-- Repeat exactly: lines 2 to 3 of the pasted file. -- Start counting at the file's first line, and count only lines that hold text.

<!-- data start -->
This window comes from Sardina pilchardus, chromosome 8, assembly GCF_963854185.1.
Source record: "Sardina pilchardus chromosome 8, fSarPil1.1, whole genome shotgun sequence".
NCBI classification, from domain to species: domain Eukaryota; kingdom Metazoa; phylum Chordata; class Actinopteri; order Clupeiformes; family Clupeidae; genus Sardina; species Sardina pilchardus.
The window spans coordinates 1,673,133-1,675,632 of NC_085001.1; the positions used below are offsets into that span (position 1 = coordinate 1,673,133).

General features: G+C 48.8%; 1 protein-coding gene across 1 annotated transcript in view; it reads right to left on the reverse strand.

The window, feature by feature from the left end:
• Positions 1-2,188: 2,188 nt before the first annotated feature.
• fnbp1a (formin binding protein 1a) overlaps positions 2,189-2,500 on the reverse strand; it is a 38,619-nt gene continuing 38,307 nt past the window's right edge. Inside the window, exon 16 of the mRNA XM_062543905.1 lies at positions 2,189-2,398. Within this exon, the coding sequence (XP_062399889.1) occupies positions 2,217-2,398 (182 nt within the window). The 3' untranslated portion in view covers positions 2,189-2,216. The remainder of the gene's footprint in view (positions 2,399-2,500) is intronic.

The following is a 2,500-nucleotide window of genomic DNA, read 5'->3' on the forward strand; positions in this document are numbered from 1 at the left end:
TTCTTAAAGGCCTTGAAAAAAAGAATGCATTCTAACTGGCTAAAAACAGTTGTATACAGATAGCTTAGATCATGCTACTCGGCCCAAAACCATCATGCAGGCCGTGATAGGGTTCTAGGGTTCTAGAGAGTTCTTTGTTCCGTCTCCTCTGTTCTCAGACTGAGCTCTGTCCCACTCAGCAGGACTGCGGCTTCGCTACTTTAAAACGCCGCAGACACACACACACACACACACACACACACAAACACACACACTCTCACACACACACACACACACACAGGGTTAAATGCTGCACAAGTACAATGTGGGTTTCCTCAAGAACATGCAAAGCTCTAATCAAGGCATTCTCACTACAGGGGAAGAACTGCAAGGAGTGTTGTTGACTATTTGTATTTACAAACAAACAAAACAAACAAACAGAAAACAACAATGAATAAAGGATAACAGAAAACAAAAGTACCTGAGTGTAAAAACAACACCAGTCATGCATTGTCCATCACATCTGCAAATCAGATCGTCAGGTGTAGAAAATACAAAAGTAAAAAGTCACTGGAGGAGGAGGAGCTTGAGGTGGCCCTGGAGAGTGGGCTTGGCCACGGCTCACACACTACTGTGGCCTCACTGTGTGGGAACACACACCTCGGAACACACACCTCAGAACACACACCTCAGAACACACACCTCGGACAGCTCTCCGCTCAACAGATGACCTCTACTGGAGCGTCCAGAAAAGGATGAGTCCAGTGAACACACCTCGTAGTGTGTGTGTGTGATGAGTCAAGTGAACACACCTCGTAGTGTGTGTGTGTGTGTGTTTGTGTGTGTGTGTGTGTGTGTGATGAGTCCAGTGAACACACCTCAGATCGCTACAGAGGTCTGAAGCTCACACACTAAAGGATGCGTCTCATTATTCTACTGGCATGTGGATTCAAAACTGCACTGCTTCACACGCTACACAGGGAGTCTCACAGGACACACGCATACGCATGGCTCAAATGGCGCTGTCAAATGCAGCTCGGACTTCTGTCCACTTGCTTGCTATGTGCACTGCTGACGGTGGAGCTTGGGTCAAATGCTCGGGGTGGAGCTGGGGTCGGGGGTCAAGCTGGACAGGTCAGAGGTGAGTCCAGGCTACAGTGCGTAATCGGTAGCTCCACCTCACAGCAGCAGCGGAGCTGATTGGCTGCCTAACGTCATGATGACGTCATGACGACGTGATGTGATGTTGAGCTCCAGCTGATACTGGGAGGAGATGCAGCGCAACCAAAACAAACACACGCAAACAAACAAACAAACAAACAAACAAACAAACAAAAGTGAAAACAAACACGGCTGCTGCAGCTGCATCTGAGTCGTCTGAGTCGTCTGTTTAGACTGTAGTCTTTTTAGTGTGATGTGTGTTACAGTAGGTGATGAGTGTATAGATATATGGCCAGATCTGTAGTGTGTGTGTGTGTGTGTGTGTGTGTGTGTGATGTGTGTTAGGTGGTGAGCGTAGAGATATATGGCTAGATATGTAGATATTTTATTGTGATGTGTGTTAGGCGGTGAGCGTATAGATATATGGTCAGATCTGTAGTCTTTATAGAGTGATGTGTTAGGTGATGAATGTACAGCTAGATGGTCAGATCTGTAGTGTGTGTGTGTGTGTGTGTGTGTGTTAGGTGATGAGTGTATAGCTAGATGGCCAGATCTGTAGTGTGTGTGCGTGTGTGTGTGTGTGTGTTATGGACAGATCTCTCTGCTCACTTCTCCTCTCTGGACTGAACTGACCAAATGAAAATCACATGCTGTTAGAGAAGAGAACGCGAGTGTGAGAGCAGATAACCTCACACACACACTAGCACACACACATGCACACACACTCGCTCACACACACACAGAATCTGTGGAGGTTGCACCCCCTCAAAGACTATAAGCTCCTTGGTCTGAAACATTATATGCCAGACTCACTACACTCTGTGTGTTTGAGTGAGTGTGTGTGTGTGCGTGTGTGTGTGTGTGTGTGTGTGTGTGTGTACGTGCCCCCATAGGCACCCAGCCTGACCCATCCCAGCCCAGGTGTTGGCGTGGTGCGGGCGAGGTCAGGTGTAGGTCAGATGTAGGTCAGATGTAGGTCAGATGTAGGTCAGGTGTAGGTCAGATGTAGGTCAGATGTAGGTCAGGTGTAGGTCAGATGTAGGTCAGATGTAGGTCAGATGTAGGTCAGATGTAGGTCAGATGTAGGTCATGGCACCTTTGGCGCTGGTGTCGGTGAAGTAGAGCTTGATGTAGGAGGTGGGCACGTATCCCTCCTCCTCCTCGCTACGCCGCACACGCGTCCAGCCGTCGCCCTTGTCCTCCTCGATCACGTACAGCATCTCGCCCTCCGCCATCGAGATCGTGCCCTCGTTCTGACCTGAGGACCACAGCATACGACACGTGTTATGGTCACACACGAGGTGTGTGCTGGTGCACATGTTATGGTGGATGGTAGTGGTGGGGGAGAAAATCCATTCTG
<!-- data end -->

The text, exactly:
Source record: "Sardina pilchardus chromosome 8, fSarPil1.1, whole genome shotgun sequence".
NCBI classification, from domain to species: domain Eukaryota; kingdom Metazoa; phylum Chordata; class Actinopteri; order Clupeiformes; family Clupeidae; genus Sardina; species Sardina pilchardus.